Anyone who has read any type of advice about relationships knows there are essentially two skills one must learn to have a successful one.
How to communicate your feelings
How to listen to others communicate their feelings
Talk and listen…it seems simple enough. Most close and loving relationships are usually born from this simple exchange – you probably liked what the other person had to say because you were listening, and the feeling was presumably mutual. However, it is common knowledge to those working on relationships that mastering these abilities can take years of practice and be incredibly difficult.
This year, Joe and I headed back from my home in Flagstaff, Arizona to attend his company’s holiday party. It was held in the ritzy Grand Hyatt right in the Gaslamp section of downtown San Diego. A few years ago, Joe and I had a habit of grabbing dessert at nearby Extraordinary Desserts and walking to the Hyatt to see the view from the top of the tower. It is truly spectacular; forty-one floors up you can view the San Diego bay and Coronado bridge from one side while looking into the Padres stadium from the other. Suffice it to say, a better location could not have been chosen for this holiday party.
This year, we found ourselves in Santa Fe, NM for Christmas, along with my family and relatives. While there were many typical Christmas highlights (learning the card-slapping game of Squeek, working on skiing with Kendall, etc.), a particularly exciting thing about Christmas in Santa Fe is the city’s tradition with Farolitos (known elsewhere as Luminarias). All over the city, but especially in the downtown and Canyon Road area, sidewalks and buildings are lined with the softly glowing brown bags on Christmas Eve. After nightfall, a huge chunk of the city gathers to walk the streets of downtown and Canyon Road to enjoy the lights together amongst friends and family, warm drinks, and many bonfires arranged down the streets. Even with the snow-less buildings and trees and temperatures in the teens, this years walk was a great one as always.
This year Joe and I were lucky enough to have one Christmas in Flagstaff, AZ and another in Santa Fe, NM. Funnily enough, these two towns share similar climate and small-town feel. While we were in Flagstaff, we woke up to over a foot of snow. Though it snowed all of New Years Eve and ruined our New Years plans, we were both glad to get a “White Christmas” before we headed back to ever-sunny San Diego.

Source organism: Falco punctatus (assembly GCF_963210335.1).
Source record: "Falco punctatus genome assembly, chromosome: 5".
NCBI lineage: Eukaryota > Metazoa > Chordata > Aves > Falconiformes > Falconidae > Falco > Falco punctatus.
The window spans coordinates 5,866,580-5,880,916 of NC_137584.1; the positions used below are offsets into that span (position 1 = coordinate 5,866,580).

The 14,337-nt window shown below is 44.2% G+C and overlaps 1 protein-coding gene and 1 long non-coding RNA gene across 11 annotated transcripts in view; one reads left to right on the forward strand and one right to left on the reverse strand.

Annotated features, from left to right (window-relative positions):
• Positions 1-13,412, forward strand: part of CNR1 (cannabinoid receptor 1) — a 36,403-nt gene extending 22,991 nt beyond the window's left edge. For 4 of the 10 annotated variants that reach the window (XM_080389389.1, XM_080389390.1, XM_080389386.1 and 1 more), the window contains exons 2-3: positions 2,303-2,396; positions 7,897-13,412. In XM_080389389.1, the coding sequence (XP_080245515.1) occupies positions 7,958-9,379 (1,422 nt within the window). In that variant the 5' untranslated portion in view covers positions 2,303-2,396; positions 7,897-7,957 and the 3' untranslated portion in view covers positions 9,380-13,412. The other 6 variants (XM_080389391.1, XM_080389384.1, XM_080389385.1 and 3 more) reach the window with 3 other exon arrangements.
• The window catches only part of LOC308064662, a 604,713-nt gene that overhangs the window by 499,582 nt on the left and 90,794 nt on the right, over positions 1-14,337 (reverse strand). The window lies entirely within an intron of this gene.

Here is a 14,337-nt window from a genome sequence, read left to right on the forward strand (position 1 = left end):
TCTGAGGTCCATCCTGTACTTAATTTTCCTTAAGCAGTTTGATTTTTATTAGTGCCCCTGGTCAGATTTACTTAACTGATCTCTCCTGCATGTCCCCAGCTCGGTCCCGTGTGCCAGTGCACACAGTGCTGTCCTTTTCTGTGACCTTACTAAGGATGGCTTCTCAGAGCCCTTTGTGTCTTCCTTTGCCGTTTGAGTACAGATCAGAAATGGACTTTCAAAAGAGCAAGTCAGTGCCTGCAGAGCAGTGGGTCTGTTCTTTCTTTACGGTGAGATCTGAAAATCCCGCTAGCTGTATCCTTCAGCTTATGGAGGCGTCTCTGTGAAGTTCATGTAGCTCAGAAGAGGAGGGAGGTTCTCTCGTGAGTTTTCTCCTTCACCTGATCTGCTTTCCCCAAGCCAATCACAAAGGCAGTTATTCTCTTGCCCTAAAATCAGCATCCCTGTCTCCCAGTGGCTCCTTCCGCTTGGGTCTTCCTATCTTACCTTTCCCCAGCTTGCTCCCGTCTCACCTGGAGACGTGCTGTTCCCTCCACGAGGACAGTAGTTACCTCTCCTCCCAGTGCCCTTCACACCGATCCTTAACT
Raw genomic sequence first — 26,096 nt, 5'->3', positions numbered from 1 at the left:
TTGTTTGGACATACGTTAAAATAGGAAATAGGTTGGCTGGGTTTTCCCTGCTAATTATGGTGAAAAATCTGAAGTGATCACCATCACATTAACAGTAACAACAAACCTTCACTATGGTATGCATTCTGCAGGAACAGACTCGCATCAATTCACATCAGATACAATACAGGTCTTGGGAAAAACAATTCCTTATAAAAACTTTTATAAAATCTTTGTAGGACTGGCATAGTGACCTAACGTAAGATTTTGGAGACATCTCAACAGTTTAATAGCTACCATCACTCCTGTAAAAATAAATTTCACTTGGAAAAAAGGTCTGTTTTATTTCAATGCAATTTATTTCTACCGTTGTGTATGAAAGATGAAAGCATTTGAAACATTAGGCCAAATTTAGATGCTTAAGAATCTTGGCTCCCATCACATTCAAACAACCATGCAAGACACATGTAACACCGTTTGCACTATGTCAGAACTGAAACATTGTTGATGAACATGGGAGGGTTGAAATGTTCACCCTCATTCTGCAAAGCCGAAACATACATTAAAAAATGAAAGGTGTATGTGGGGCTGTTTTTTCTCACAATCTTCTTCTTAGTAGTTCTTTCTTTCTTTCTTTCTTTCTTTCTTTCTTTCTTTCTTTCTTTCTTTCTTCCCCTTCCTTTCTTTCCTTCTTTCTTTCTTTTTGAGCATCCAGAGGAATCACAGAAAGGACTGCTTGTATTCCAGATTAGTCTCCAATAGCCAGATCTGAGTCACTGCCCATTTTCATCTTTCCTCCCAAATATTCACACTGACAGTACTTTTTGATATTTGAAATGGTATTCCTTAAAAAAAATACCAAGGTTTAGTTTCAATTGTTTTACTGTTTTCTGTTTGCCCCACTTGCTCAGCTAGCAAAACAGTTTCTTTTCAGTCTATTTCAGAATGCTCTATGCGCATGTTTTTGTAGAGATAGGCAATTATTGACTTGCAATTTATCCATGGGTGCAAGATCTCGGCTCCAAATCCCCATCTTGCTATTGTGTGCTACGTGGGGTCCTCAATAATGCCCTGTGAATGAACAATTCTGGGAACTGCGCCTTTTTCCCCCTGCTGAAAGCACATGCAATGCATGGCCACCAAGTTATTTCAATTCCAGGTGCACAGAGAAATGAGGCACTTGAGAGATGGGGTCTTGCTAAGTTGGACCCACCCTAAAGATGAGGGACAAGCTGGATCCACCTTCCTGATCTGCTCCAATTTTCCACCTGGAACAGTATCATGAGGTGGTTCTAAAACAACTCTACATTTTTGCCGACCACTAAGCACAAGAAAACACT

A few weeks ago, we headed up to Los Angeles for one of the better reasons to make a trip up there – the annual LA Auto Show. It’s a pretty strange experience – walking through a carpeted parking lot full of nearly every car currently made, all of which you can take a seat in and see if they fit your liking. Whether you are in to 500+ horsepower leather-lined rockets, massive luxury trucks that weigh more than some domiciles, or the humble 3 cylinder subcompacts, everything is represented. Fear not, as we’re here to sort out the mess of the current automotive landscape for you!
When you think of Christmas, you probably picture snow-covered pine trees, a crackling fire, and brisk winter air. Fun Christmas activities might include ice skating, sledding, skiing and/or snowboarding, and perhaps even a sleigh ride. As I grew up in a small ski town, this is certainly what I picture when I think of Christmas. Needless to say, most of these activities are unavailable in actual San Diego city limits – although we might consider the 60-degree nights “brisk winter air.” Fortunately, San Diego offers a wide array of Christmas activities to put you in the Christmas spirit; some of which are unique to San Diego! Read on to know what the “must-do’s” in San Diego for Christmas are.
Over the last half of a year, Kendall and I have been piecing together a trip to Croatia and Slovenia for next summer. Many hours have been spent whittling away at an impossibly large list of picturesque Mediterranean towns, weighing Venice versus a crack at the Alps in Slovenia, and generally fitting a mountain of adventure into a two week itinerary. Now, we’ve arrived at a milestone in the planning – the baseline itinerary has been selected and the plane tickets are purchased!
There are numerous reasons I’ve been waiting excitedly for months to go see The Hunchback of Notre Dame. I have been a fan of the Disney movie, on which the play is partially based, since childhood. Every time I re-watch it, however, I realize just how dark the tone and themes of the story are and wonder why millions of children love the Disney movie so much. I consider it the darkest Disney movie, which is probably why it has always been my favorite.
Early fall brings a few things to San Diego. One of these is usually a heat wave. You’d think early October in San Diego would be a time for cooling temperatures after the beach crowds have left, but that never seems to be the case. I’ve moved into new dorms/rooms/condos in San Diego around this time of year 4 times since I’ve been here. All but one of these were accessed by stairs, so suffice to say I’ve grown to despise this early fall heat wave. Despite the blistering temperatures, myself and what seems like 3/4ths of San Diego brave the temperatures to stand on the blistering tarmac at Marine Corps Air Station Miramar and catch their yearly October air show – the largest military air show in the U.S. After a hiatus due to the government shutdown last year, we ventured back to the air show with Kendall’s family last month.
One of my favorite weekend activities, when I am in town, is going to oceanfront yoga at the end of Law Street in Pacific Beach. I can walk there in ten minutes, but I used to drive to the class before I lived in Pacific Beach – so don’t let living elsewhere be your excuse.